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Re: [carfree_cities] high-speed rail: where do we put it?

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  • Jym Dyer
    ... =v= Yeah, but that particular corridor of southerly Pittsburgh always gets the experimental transit stuff, while the north side (my hometown) just gets
    Message 1 of 2 , Nov 13, 2001
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      > I'm in Pittsburgh and think that the whole thing is off base.
      > The central part of PA isn't populated. The corporate welfare
      > is way too high of a cost. The benefits are way too low. The
      > proprietary nature does not use off the shelf common sense.

      =v= Yeah, but that particular corridor of southerly Pittsburgh
      always gets the experimental transit stuff, while the north
      side (my hometown) just gets paved over with more highway, a
      corporate welfare project that costs much more than these do.
      I'm less upset about the former than the latter.

      > [H]ow about this: A line from DC's airport that would be
      > turned into a magport (on the subway line) to Pittsburgh
      > airport to Pittsburgh downtown, to Akron/Canton/?? and then
      > Cleveland airport and downtown Cleveland.
      >
      > One could fly to Pittsburgh -- and be in DC in well less than
      > an hour.

      =v= I don't quite get the point of making people fly to
      Pittsburgh as part of the trip; the very use of a plane means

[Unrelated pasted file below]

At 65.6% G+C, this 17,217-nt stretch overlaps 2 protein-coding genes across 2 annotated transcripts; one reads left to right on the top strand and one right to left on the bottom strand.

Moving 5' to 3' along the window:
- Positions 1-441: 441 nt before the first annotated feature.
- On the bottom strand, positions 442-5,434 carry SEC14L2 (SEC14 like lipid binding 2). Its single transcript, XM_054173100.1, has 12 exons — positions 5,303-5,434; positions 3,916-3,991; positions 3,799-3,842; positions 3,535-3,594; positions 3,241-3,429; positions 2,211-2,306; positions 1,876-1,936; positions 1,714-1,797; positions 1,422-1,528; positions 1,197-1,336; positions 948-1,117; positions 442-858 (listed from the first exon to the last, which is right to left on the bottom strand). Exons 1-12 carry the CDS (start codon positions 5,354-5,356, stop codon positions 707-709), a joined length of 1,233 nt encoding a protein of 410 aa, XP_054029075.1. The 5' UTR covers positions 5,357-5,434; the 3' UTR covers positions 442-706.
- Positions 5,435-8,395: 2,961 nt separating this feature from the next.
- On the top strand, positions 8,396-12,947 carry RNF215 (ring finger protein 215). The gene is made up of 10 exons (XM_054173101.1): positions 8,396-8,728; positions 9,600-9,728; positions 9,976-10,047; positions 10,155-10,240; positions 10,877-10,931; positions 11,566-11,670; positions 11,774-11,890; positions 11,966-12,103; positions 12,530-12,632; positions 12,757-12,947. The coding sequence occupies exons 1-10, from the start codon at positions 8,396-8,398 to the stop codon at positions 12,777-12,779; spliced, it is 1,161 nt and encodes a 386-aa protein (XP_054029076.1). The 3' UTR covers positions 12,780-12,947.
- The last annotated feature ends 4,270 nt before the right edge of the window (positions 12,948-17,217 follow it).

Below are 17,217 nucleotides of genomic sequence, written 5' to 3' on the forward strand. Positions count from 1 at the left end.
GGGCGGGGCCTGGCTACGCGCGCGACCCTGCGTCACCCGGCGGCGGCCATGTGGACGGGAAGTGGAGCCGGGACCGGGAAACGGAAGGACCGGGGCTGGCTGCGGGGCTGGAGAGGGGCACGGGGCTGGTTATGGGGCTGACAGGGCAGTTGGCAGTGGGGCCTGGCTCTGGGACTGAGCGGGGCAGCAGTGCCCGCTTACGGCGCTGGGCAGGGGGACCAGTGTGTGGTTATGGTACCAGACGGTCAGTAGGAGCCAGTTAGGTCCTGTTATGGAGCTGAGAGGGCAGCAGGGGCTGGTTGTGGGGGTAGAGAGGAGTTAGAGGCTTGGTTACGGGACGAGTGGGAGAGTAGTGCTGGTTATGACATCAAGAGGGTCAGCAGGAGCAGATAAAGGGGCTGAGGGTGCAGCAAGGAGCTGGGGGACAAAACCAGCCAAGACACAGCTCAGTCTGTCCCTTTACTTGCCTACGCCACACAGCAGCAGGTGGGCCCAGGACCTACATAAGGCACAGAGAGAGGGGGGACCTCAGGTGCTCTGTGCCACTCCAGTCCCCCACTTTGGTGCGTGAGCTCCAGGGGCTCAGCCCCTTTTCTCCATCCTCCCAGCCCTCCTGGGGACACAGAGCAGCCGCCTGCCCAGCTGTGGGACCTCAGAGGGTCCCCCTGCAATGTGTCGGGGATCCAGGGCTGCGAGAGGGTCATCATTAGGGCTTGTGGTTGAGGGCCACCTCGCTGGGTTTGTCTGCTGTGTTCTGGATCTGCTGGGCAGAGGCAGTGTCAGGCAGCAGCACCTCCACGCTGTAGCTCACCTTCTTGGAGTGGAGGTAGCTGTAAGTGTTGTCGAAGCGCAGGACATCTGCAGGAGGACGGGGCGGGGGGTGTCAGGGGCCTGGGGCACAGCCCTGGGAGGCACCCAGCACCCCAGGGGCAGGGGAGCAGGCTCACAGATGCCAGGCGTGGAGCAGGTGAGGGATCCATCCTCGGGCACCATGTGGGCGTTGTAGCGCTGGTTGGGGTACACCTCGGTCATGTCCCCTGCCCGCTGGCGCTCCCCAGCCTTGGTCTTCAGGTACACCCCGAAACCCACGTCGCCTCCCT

a large expenditure of fuel over and above the trip's distance.

      =v= What we need truly high-speed rail for (think TGV) is to
      replace airline traffic. Chicago and L.A.'s airports are far
      too busy, and in San Francisco it's so out of hand they're
      planning to fill in the Bay to make more runways. There are so
      many trips from San Fran to L.A. that it's insane *not* to put
      in high-speed rail there. Chicago to the East Coast also comes
      to mind.

      > I think that the high speed east coast [Amtrak] makes good
      > sense. The stops are not that far away. The lines have been
      > proven. Trains there are working.

      =v= Uh, if the stops are not that far away, there's less need
      for speed. There's also smart scheduling going on so that one
      can hop into a sleeper car in the evening and arrive in a city
      in time for a business meeting the next day, which makes the
      journey competitive with the cost and time of flying and staying
      in hotels. (I just did something like that from New York to
      Chicago, but the schedule doesn't work very well in the other
      direction.)

      =v= There's still too much shuttle airline traffic, and all its
      attendant fuel consumption and pollution, along the East Coast.
      The high-speed Acela trains could supplant some of that if only
      they had high-speed tracks to run on. High-speed rail could
      also provide good express service for the cities that are at
      the extremes, e.g. from Boston to Atlanta.
      <_Jym_>
    • J.H. Crawford